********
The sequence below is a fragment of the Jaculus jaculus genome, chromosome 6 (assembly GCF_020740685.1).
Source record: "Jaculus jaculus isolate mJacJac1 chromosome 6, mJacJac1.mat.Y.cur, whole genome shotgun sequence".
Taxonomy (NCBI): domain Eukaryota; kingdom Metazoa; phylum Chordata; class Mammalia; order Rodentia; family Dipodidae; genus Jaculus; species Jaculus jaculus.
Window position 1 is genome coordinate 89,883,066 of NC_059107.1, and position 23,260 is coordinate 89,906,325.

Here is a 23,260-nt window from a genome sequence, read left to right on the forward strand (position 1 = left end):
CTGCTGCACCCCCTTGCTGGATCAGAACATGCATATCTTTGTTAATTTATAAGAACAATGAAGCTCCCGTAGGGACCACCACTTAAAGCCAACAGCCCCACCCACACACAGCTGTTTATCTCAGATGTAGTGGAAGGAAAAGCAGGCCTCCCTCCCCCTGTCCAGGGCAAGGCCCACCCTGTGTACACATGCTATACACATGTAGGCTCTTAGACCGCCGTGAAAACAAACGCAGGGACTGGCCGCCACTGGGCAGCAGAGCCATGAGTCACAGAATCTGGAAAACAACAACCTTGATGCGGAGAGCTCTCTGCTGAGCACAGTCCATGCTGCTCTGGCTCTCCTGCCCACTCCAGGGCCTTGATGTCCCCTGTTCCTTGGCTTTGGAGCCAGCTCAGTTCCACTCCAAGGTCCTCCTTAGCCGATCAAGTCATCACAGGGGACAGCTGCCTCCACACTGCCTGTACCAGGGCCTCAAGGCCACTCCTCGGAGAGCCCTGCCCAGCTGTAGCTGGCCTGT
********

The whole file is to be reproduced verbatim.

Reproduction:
The sequence below is a fragment of the Jaculus jaculus genome, chromosome 6 (assembly GCF_020740685.1).
Source record: "Jaculus jaculus isolate mJacJac1 chromosome 6, mJacJac1.mat.Y.cur, whole genome shotgun sequence".
Taxonomy (NCBI): domain Eukaryota; kingdom Metazoa; phylum Chordata; class Mammalia; order Rodentia; family Dipodidae; genus Jaculus; species Jaculus jaculus.
Window position 1 is genome coordinate 89,883,066 of NC_059107.1, and position 23,260 is coordinate 89,906,325.

Here is a 23,260-nt window from a genome sequence, read left to right on the forward strand (position 1 = left end):
CTGCTGCACCCCCTTGCTGGATCAGAACATGCATATCTTTGTTAATTTATAAGAACAATGAAGCTCCCGTAGGGACCACCACTTAAAGCCAACAGCCCCACCCACACACAGCTGTTTATCTCAGATGTAGTGGAAGGAAAAGCAGGCCTCCCTCCCCCTGTCCAGGGCAAGGCCCACCCTGTGTACACATGCTATACACATGTAGGCTCTTAGACCGCCGTGAAAACAAACGCAGGGACTGGCCGCCACTGGGCAGCAGAGCCATGAGTCACAGAATCTGGAAAACAACAACCTTGATGCGGAGAGCTCTCTGCTGAGCACAGTCCATGCTGCTCTGGCTCTCCTGCCCACTCCAGGGCCTTGATGTCCCCTGTTCCTTGGCTTTGGAGCCAGCTCAGTTCCACTCCAAGGTCCTCCTTAGCCGATCAAGTCATCACAGGGGACAGCTGCCTCCACACTGCCTGTACCAGGGCCTCAAGGCCACTCCTCGGAGAGCCCTGCCCAGCTGTAGCTGGCCTGT